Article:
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060721: Options, Options, Who's Got the Options?
Ed’s Threads 060721
Musings by Ed Korczynski on 21 July 2006

Options, Options, Who’s Got the Options?
Unless you’ve been in a media blackout or too busy getting real work done to ever read a newspaper, you can’t help but hear about the “Stock Options Backdating Scandal” (>200,000 Google hits in early September) tsunami now breaking upon the shores of Menlo Park. The apparent habit of many Silicon Valley companies to backdate stock options grants is now under scrutiny. If you aren’t fully up on the topic, take the time to read up on stock options, strike price, and backdating at any mainstream media source.

I’m a technologist, not a lawyer or a bean-counter, so I can’t meaningfully comment on the law in general or how specific companies may have skirted the law. But having lived and worked in Silicon Valley for most of my life, I can comment on stock options as part of the lifeblood motivation for technologists in our industry. Put simply, stock options were a way to reward employees for the ridiculously long hours they committed to grow start-ups.

Earlier this year I listened to a panel of VCs discussing the team environment of a startup, and their unanimous opinion was that anyone interested in work-life balance and less than 70 hours/week of work had no business being in a startup. The expectation in Silicon Valley has always been to “shoot the moon” with a revolutionary new technology, and success in the marketplace occurs always and only with 80+ hours/week of work. “Yeah, I’m going to need you to go ahead and come in again this weekend.”

There used to be secretaries to top executives at start-ups who’d make millions on stock options, but those days are long gone.

The silicon IC manufacturing industry, including OEMs and specialty materials suppliers, is now mature. As a company or industry matures the potential for revenue growth slows, and since stock price is typically based on forward-looking estimates by analysts, a mature industry just won’t see the rapid rises in stock prices that used to result in stock-splits. Despite all the tap-dancing done to entertain analysts, it’s likely that the vast majority of companies in our industry will not be forecasted to double or triple in value. Consequently, stock options only turn into millions of dollars when they’re given out in massive quantities to top executives.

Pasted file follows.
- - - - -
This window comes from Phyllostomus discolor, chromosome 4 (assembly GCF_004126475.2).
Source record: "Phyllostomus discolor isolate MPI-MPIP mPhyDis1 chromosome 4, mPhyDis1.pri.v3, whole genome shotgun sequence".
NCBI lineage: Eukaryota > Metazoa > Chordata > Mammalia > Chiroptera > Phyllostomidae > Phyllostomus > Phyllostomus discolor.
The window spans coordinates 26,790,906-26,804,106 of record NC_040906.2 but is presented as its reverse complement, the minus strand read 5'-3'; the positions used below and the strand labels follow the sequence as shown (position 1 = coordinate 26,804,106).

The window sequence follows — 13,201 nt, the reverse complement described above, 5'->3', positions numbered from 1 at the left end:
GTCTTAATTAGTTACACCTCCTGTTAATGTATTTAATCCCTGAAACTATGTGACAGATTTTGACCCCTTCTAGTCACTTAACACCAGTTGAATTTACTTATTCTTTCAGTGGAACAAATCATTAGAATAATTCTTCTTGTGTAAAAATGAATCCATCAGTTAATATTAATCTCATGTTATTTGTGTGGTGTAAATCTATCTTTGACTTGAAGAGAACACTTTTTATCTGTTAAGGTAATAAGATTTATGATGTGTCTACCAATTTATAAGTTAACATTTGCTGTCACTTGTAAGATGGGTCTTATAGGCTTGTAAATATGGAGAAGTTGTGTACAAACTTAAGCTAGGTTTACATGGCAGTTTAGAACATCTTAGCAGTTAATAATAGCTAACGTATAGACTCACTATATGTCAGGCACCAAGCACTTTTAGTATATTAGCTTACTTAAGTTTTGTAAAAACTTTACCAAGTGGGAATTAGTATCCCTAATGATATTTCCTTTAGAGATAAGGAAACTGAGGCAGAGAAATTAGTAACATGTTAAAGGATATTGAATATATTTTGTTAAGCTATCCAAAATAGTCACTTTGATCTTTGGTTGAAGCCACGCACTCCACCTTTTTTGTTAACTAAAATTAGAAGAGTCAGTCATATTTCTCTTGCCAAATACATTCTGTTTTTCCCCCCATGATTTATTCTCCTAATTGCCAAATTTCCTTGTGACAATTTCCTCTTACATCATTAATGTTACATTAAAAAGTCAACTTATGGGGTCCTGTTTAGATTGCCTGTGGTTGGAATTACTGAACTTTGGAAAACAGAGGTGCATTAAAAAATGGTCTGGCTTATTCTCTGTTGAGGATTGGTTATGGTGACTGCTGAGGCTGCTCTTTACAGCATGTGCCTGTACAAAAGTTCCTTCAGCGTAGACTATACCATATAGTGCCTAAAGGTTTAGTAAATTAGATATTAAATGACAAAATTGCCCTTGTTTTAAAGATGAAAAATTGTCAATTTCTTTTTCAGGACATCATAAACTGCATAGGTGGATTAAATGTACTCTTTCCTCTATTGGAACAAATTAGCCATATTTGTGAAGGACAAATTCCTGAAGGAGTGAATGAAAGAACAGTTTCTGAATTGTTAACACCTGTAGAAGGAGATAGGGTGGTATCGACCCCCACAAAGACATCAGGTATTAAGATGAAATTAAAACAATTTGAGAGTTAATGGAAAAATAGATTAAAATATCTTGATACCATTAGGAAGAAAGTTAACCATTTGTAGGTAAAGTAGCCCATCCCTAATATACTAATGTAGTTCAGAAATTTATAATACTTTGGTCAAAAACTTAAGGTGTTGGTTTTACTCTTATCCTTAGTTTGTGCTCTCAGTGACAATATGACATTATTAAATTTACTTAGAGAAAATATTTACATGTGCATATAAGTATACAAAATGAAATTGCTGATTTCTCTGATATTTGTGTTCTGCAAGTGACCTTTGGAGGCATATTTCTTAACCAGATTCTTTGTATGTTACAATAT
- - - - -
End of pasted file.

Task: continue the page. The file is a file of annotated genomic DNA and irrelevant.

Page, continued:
Engineers and front-line managers may be lucky enough to get a few thousand shares…which could turn into down-payments on new cars. Directors may get a sufficient number of shares to make differences on their tax returns. Top executives now seem to keep most of the shares (as rubber-stamped by the compensation committee), which they justify as just rewards for their enlightened strategic direction, which is fine if the direction is truly outstanding. Of course, outstanding direction should lead to out-performing one’s competitors which should result in stock price increases so there’d be no need for backdating, would there?

I expect minimal disruption to our industry and its current business models…though costs for accounting and financial records inspections will probably increase. The few actual start-ups in the chip business these days can still use stock options to incent employees, and assuming real growth in value there should be no reason to consider backdating, should there?

— ed

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060721: Options, Options, Who's Got the Options?

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Ed's Threads is the weekly web-log of SST Sr. Technical Editor Ed Korczynski's musings on the topics of semiconductor manufacturing technology and business. Ed received a degree in materials science and engineering from MIT in 1984, and after process development and integration work in fabs, he held applications, marketing, and business development roles at OEMs. Ed won editorial awards from ASBPE, including interviews with Gordon Moore and Jim Morgan, and is not lacking for opinions.